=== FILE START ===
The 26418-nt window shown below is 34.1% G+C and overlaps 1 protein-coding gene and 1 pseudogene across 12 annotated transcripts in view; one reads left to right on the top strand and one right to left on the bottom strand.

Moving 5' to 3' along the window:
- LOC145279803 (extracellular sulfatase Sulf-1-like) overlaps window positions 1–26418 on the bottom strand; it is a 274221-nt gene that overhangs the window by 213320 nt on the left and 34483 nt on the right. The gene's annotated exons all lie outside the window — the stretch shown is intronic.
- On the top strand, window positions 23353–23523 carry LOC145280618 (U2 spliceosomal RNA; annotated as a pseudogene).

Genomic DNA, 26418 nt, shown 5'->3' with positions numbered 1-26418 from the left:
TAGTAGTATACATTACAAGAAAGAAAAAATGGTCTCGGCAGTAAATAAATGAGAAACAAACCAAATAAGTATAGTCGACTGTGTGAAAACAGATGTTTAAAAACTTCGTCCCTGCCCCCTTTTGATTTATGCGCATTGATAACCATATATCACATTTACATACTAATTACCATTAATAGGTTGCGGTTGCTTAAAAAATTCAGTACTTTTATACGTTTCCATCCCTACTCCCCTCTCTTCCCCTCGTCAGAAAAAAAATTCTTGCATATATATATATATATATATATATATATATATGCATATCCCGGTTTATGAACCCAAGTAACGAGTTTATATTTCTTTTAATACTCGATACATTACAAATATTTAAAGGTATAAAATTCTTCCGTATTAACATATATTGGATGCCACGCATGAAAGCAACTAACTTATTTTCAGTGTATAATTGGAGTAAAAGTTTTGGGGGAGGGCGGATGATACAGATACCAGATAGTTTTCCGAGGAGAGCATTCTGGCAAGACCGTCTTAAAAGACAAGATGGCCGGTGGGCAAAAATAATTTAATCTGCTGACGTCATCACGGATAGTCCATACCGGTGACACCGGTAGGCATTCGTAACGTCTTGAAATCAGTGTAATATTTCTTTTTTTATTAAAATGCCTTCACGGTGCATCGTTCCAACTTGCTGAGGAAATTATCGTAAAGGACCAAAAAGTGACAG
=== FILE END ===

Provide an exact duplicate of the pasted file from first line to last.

The 26418-nt window shown below is 34.1% G+C and overlaps 1 protein-coding gene and 1 pseudogene across 12 annotated transcripts in view; one reads left to right on the top strand and one right to left on the bottom strand.

Moving 5' to 3' along the window:
- LOC145279803 (extracellular sulfatase Sulf-1-like) overlaps window positions 1–26418 on the bottom strand; it is a 274221-nt gene that overhangs the window by 213320 nt on the left and 34483 nt on the right. The gene's annotated exons all lie outside the window — the stretch shown is intronic.
- On the top strand, window positions 23353–23523 carry LOC145280618 (U2 spliceosomal RNA; annotated as a pseudogene).

Genomic DNA, 26418 nt, shown 5'->3' with positions numbered 1-26418 from the left:
TAGTAGTATACATTACAAGAAAGAAAAAATGGTCTCGGCAGTAAATAAATGAGAAACAAACCAAATAAGTATAGTCGACTGTGTGAAAACAGATGTTTAAAAACTTCGTCCCTGCCCCCTTTTGATTTATGCGCATTGATAACCATATATCACATTTACATACTAATTACCATTAATAGGTTGCGGTTGCTTAAAAAATTCAGTACTTTTATACGTTTCCATCCCTACTCCCCTCTCTTCCCCTCGTCAGAAAAAAAATTCTTGCATATATATATATATATATATATATATATATATGCATATCCCGGTTTATGAACCCAAGTAACGAGTTTATATTTCTTTTAATACTCGATACATTACAAATATTTAAAGGTATAAAATTCTTCCGTATTAACATATATTGGATGCCACGCATGAAAGCAACTAACTTATTTTCAGTGTATAATTGGAGTAAAAGTTTTGGGGGAGGGCGGATGATACAGATACCAGATAGTTTTCCGAGGAGAGCATTCTGGCAAGACCGTCTTAAAAGACAAGATGGCCGGTGGGCAAAAATAATTTAATCTGCTGACGTCATCACGGATAGTCCATACCGGTGACACCGGTAGGCATTCGTAACGTCTTGAAATCAGTGTAATATTTCTTTTTTTATTAAAATGCCTTCACGGTGCATCGTTCCAACTTGCTGAGGAAATTATCGTAAAGGACCAAAAAGTGACAG